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How Much Less than List?

How Much Less than List? (A Tale of Two Sellers)


A question we're often asked by Buyers and Sellers is how much less than list does a property usually sell for? Broadly speaking, it's a hard question to answer. The statistics above compare the average, original price of a listing to the average eventual sale price, broken down by price categories. The numbers are from 2012 (the last full period we have good data for). So, as an example, the average original price for properties in the $300K to $400K price range was $361,318 in 2012. The average price that those homes sold for was $336,999 or about 93% of their list price

But in any given market there are properties that are IN the market and properties ON the market. Properties that are IN the market are priced at or below market value to achieve quick sales. ON the market properties are just that- properties that sit ON a given market, until something changes (eg. its price; its condition; or the market).

To better understand this, let's look at two hypothetical Sellers:

Seller A and Seller B both decide to list their homes on the first day of the summer. They happen to be identical in every way... which is ridiculous- especially in Nelson, but indulge me.

Seller A
Market Value of home: $336,999
List Price: $336,999 – IN the market
Days on Market (DOM): 7

Seller B
Market Value of home: $336,999
List Price: $361,000- ON the market
Days on Market (DOM): 200

So the interesting question is this: how much will THESE homes sell for relative to their list prices?

Answer: Seller A gets $336,000 and Seller B gets $314,449.

I know what you're thinking- you're thinking how can I possibly know that? You're thinking I can just make up any hypothetical number I want and plug it in there, right? Actually, any real estate agent or real estate economist will tell you that Seller B will likely get less, and how much less they will get is a guess, but it's an educated one. Let's do some math.

A home's first 2-3 weeks on the market are its honeymoon period. All the active buyers in a certain price range are looking for new inventory as they shop. They either buy market priced property when it comes on OR lose interest when they sense overpricing and move on. As the home gathers Days on Market (DOM) it also begins to gather a reputation. All buyers ask “how long has it been on the market?” They will know this number going in if and when they choose to view the home and are often, right or wrong, prejudiced against a long DOM home. This is the phenomenon known as stigma.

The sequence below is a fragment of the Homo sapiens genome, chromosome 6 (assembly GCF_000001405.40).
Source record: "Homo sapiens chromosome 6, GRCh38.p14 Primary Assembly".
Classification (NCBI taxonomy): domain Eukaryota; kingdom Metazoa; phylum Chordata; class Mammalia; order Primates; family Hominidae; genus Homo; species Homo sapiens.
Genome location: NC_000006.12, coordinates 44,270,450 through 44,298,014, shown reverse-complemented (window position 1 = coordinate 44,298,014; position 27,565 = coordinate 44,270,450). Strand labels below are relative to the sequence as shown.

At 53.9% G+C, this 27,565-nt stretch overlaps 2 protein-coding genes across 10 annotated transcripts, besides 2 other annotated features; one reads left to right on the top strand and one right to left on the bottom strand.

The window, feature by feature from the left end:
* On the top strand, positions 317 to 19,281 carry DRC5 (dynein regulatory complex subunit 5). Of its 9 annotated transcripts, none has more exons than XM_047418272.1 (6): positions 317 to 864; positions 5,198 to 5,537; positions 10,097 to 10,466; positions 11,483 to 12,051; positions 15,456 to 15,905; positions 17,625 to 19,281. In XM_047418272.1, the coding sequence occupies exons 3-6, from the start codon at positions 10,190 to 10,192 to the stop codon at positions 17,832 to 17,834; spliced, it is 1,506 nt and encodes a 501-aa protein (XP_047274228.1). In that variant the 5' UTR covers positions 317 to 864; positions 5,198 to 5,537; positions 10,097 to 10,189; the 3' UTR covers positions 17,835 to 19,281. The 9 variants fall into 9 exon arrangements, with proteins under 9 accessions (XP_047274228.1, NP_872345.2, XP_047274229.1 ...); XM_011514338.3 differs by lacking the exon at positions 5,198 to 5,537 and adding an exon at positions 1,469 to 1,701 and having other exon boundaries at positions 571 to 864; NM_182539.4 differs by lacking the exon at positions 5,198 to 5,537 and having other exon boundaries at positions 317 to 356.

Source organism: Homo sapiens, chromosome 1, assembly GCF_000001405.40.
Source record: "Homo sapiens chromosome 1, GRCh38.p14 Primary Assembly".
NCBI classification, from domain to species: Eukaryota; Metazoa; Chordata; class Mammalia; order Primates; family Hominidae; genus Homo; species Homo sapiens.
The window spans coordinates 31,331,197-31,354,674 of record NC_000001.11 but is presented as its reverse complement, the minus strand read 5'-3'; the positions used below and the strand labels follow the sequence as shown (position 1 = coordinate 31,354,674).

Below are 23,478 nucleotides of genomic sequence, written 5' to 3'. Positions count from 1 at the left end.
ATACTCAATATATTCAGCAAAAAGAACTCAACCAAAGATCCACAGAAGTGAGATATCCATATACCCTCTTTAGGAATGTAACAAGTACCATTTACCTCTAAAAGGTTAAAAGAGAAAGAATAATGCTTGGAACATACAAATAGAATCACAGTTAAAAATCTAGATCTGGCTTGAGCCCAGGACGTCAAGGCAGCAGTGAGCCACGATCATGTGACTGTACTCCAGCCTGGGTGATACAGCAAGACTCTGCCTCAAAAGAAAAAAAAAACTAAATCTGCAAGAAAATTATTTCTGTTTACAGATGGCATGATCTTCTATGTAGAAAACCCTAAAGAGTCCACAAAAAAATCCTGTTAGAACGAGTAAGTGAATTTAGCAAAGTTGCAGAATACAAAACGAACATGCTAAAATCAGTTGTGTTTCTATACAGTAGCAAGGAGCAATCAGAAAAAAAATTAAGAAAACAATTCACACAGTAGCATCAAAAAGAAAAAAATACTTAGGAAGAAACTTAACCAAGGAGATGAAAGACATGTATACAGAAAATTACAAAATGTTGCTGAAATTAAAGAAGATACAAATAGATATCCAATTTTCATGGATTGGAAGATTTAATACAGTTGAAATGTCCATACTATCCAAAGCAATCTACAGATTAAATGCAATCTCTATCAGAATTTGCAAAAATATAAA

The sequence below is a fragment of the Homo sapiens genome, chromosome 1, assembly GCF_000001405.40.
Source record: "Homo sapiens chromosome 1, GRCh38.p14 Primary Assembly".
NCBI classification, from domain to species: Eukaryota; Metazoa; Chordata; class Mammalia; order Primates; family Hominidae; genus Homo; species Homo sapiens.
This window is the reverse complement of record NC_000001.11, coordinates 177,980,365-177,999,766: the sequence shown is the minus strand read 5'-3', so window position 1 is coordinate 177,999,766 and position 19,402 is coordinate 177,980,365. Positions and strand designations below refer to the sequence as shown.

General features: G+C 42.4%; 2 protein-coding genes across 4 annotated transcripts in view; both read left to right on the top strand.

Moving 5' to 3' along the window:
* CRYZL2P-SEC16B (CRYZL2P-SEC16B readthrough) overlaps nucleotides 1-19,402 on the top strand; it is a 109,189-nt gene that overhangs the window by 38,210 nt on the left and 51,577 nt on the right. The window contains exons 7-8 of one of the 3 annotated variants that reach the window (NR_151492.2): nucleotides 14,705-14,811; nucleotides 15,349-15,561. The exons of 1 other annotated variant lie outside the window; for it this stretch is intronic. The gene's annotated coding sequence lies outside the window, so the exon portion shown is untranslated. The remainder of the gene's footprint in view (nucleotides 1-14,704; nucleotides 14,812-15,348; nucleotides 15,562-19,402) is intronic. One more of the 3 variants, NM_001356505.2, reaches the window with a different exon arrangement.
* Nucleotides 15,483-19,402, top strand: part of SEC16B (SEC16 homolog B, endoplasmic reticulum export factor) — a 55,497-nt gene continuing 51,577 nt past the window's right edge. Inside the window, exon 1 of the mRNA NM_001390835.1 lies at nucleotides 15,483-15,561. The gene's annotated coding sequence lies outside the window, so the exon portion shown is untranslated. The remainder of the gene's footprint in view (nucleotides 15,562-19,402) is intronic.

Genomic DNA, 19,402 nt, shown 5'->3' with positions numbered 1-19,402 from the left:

And as any REALTOR® can tell you, stigma is a bitch. Let's be super conservative and call the penalty to the market price 3%. Worse yet, it's not the only thing that's going to cost Seller B money.

Months pass. The kids go back to school. The smell of autumn leaves are lost in the first snows of winter (remember: 200 DOM is 6 ½ months!) By this time Seller B has retreated from his high price and has now moved it back (usually in 3 or 4 price drops) to where his agent told him he should've been in the first place. Which takes the seller from a July market to January market, where the volume of buyers is down by 30-40%. The homes that sell in these conditions tend not to be market priced homes but below market priced homes. Let's be super conservative and say this will get a buyer an additional 2% discount off a market price (on top of the stigma penalty) for a total of 5 points off market. But wait... there's more.

A true assessment of the cost of long DOM needs to include carrying costs. These can vary widely but if the Seller's mortgage is $1,200 a month, and 80% of that payment is interest, that's $5,700 more lost over that 6 month period.

In the above scenario Seller A is “IN” the market from the start, and would likely sell at or close to list. Seller B: not so much. With a 5% penalty for stigma and selling when he should be skiing (off an assumed unchanged market value of $336,999) plus $5,700 in carrying costs, Seller B's decision to reach for that extra $24,000 above market could actually cost him $ 22,550.

Which of course is the price of an economy car, a year of university for the kids, or very luxurious African photo safari.

Plus Seller A already snapped up the home Seller B was planning to buy because her house was sold already and she could.

Moral of the story: Price smart to sell faster.
-Paul Shreenan